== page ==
Today's playlist is pretty eclectic and great for filling in the backgrounds of your work spaces and dinner tables, but considering that Fourth of July is also happening this week, I ask that you think long and hard about what exactly the United States of America represents. The fourth of July is supposed to be our Independence Day, but how have we put our independence to use? If you have even the slightest notion of what's happening in the world today, you'll know that the US government has been detaining thousands upon thousands of immigrant families fleeing violence and seeking asylum in our country, and forcing them to live in cages without proper access to sanitation, food, and water. When do these people get to claim their own independence from the United States' evil clutches? When will they be free? If you want to play around with roman candles, don't point them at your friends, point them at Border Patrol, point them at ICE agents, point them at this fucking system.

This is the third-to-last episode of BLASST. Thanks for sticking around if you have, if you're just joining us, congratulations on having almost 100 episodes to catch up on. Two weeks left. Space IV next week. Not sure what to do for BLASST 100 yet, but I'm sure I'll figure it out.


Tuesday, June 25, 2019


1. Glenn Underground - “Madzone”
2. 702 - “Finally”
3. Harriet Brown - “Holy Place (Shinin’)”
4. Prince - “Strange But True”
 5. Janet Jackson - “Someone to Call My Lover”


Today's episode features my conversation with the endlessly talented Harriet Brown, a funky storm of a soul from Los Angeles, California who will be hitting the Rio Grande Valley next Wednesday, July 3rd. 

Harriet and I talk about his journey through music, his experiences growing up in the Bay area and finding a place for himself in the big, bad, mad City of Angels while also struggling to find a place for himself within himself, and of course, his music. 
His new album, Mall of Fortune, is a complex offering of rnb and soul inspired by some of the challenges Harriet experienced in the past year while navigating the music industry as a person of color as well as a desire to look deeper into himself and put those parts of him in his music. We chat for a bit about the technology behind his work as well, diving into some of his preferred pieces of equipment, as well as the myriad of influences and inspirations for his art.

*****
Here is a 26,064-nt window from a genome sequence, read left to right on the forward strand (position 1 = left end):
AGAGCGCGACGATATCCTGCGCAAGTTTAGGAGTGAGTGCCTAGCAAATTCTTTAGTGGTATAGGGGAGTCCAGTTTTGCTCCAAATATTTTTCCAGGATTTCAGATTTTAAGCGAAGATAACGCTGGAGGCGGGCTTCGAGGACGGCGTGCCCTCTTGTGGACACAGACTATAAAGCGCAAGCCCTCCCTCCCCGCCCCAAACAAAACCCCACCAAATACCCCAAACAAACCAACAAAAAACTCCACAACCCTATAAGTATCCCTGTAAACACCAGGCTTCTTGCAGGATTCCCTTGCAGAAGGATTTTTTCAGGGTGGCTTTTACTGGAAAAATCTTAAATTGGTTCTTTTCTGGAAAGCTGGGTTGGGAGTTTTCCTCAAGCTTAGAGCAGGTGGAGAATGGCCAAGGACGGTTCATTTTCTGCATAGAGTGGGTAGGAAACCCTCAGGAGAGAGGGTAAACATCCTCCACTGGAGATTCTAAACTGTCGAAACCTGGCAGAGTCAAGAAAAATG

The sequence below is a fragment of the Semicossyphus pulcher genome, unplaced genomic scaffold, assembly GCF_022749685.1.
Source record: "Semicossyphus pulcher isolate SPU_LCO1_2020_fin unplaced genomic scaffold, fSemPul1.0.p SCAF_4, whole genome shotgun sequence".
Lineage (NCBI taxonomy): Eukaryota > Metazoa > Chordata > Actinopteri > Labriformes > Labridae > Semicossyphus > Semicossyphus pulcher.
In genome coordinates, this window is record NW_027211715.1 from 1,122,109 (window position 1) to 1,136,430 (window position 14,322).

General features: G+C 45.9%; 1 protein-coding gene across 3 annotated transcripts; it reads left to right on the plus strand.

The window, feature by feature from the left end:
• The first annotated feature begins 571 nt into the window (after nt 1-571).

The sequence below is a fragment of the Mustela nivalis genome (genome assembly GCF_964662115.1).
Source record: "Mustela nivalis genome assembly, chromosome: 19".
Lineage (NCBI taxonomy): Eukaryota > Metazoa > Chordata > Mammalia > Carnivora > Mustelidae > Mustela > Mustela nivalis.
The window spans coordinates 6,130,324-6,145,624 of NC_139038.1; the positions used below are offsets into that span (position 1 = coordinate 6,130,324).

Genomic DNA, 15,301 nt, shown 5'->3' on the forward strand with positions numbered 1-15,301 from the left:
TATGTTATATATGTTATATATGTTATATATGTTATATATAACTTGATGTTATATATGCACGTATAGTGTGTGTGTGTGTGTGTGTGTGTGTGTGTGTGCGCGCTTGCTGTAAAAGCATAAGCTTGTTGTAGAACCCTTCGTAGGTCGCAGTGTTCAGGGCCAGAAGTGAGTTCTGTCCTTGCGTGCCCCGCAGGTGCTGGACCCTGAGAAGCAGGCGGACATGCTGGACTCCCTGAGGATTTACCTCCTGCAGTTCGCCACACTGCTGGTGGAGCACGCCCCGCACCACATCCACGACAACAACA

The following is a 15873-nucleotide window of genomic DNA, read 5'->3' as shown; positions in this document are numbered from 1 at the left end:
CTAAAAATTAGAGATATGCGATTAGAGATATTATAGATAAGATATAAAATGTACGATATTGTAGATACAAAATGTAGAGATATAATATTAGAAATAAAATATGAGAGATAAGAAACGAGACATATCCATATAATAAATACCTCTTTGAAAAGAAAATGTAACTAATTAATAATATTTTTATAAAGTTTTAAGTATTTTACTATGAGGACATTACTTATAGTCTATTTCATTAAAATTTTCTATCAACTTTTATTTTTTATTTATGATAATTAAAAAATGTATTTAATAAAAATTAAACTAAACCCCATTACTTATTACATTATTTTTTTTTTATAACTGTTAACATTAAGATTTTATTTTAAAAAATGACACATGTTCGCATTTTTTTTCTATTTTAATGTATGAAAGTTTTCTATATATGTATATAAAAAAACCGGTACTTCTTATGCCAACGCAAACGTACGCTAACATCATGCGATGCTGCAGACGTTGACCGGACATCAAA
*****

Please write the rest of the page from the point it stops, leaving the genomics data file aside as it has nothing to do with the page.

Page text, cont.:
It was the first interview I've ever done with an artist that I did not know prior to recording, and I think it went really well. It's been some time since I've conducted interviews with touring artists, but I'm relieved to know that (even though it's happening on the home-stretch of BLASST's existence) I'm still capable of doing something like this. It was everything I've ever wanted out of an interview with a touring artist on this show. Since the beginning, I've envisioned being able to sit down with an artist and talk in-depth about their music, their lives, sharing and exchanging bits of information with them and making a true connection, perhaps leaving ourselves enriched afterward. Those are my favorite kinds of interviews—the ones where an artist isn't simply going over the usual talking points or parroting their pre-determined marketing messaging for the Nth time, and instead being themselves, revealing a bit of the personality behind the curtain, and (the way I see it) giving further context to the music we already appreciate. In fact, the track Harriet chose off of Mall of Fortune to play on the show is prefaced with a little bit of background that completely enhanced my perception of it. That was one of my favorite parts of this interview. That—and the chunk of time we dedicate to talking about Prince, where I learn a bit more about an era of his career that I had regrettably looked over.

This episode is a truly great achievement in BLASST history, and I hope y'all enjoy it. I'm pretty proud of it.